Ethnic militia groups have increasingly become key actors in the electioneering process in Nigeria due to their ability to instigate political violence. In previous elections, militant leaders in the south-south played key roles in deciding who gets elected to political offices. Some have now become political godfathers themselves, sponsoring candidates to elective positions by means of wealth acquired from their control of illicit oil bunkering economy and social capital secured from the communities they are from. Militant leaders have the potential to influence the outcome of the elections in the region, especially given their existing relationships with state government officials that reinforce their power and position. In the southeast, the increasing spate of attacks by the IPOB’s militia wing—the Eastern Security Network (ESN)—and other groups of “unknown gunmen” on INEC offices, as well as a heavy-handed security response, make the region a likely flashpoint for violence during the elections. It is estimated that 20 percent of all attacks on INEC facilities have been in Imo state. Power battles between factions of the IPOB, including the ESN, are also highly likely and could contribute to election disturbances throughout the southeast region.
Community-based, self-help armed groups and state-level or regional security outfits established to respond to, and defend ethno-religious territories from real or perceived expansion by alleged Fulani-based militia banditry and herders’ encroachment could play key roles in influencing conflict outcomes before, during, and after the 2023 elections. In response to the proliferation of banditry in states across the northwest, local communities have established Yan Sakai—self-help defense militia groups—while regional-based security outfits such as the Benue Volunteer Guard, Onelga Security and Peace Advisory Committee, and Ebube Agu have emerged to protect local interests. These so-called armed vigilante groups can be readily mobilized by political actors, especially incumbent state governors, to suppress and intimidate opposition parties.
The Inter-Agency Consultative Committee on Election Security (ICCES) has raised alarm that insurgency across the country could undermine the conduct of the 2023 general elections, with states and regions already weakened by state fragility becoming flash points. Ensuring that these areas are reached, and that the millions of internally displaced Nigerians can cast a ballot, will also be important for longer-term security, as it will reduce any sense that a winning candidate was imposed on them in an election they were unable to participate in. For example, disenfranchised or disgruntled youth are more susceptible to be recruited by terrorist or bandit groups.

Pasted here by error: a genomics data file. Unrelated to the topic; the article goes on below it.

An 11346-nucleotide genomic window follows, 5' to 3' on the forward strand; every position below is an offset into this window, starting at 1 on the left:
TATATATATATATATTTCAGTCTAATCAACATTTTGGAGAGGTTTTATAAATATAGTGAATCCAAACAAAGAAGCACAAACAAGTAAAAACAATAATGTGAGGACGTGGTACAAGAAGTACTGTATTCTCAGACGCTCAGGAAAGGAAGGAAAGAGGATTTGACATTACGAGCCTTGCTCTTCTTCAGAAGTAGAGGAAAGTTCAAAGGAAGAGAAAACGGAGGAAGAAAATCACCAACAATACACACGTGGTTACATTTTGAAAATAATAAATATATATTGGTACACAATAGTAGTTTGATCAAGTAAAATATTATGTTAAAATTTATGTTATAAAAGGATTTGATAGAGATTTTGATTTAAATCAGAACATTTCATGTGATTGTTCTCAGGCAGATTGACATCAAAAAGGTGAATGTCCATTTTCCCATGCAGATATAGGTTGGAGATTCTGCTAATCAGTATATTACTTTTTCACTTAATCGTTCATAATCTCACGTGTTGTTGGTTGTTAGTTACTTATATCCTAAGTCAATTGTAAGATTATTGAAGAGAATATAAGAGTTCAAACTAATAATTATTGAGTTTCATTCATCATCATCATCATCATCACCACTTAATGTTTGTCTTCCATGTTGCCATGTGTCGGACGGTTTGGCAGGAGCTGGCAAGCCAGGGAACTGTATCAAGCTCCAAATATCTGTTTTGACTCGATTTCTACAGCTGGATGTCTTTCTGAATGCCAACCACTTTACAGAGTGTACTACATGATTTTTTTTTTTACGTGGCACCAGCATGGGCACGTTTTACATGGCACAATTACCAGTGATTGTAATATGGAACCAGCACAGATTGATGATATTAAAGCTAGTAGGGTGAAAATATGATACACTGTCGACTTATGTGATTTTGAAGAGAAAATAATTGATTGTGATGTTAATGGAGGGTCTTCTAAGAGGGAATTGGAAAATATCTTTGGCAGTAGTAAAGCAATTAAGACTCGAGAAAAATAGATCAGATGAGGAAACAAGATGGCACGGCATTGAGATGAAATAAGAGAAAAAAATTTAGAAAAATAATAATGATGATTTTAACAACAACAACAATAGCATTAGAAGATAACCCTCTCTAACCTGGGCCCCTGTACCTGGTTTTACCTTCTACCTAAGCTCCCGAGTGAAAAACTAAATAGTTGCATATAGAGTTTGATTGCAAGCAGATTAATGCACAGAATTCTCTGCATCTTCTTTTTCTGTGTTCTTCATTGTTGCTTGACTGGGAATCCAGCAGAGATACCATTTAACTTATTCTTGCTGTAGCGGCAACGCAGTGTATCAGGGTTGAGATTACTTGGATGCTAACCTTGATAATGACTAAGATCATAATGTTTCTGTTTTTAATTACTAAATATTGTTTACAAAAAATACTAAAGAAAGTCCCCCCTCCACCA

The success of any electoral process is dependent on the credibility, transparency, and efficiency of stakeholders that manage, regulate, and secure the process. Saddled with the responsibility of establishing the rules of play and conducting the 2023 elections, INEC is a central election stakeholder. . While the introduction of the 2022 Electoral Act, which supports the use of technology such as the Bimodal Voter Accreditation System (BVAS) (a facial recognition system aiding voter accreditation), and the INEC Result Viewing Portal (IReV) have boosted confidence in the Commission, but overall trust in INEC has declined. Furthermore, the decision of the election petition tribunal quashing the win of the PDP governor in Osun on grounds including overvoting and non-synchronization of the BVAS has somewhat dampened citizens’ confidence in the ability of technology to solve Nigeria’s election challenges. The management of the Permanent Voters Card (PVC) collection exercise has also led to citizen discontent, with many alleging that INEC staff in key strongholds of either ruling or opposition parties are denying citizens the ability to collect their voter cards.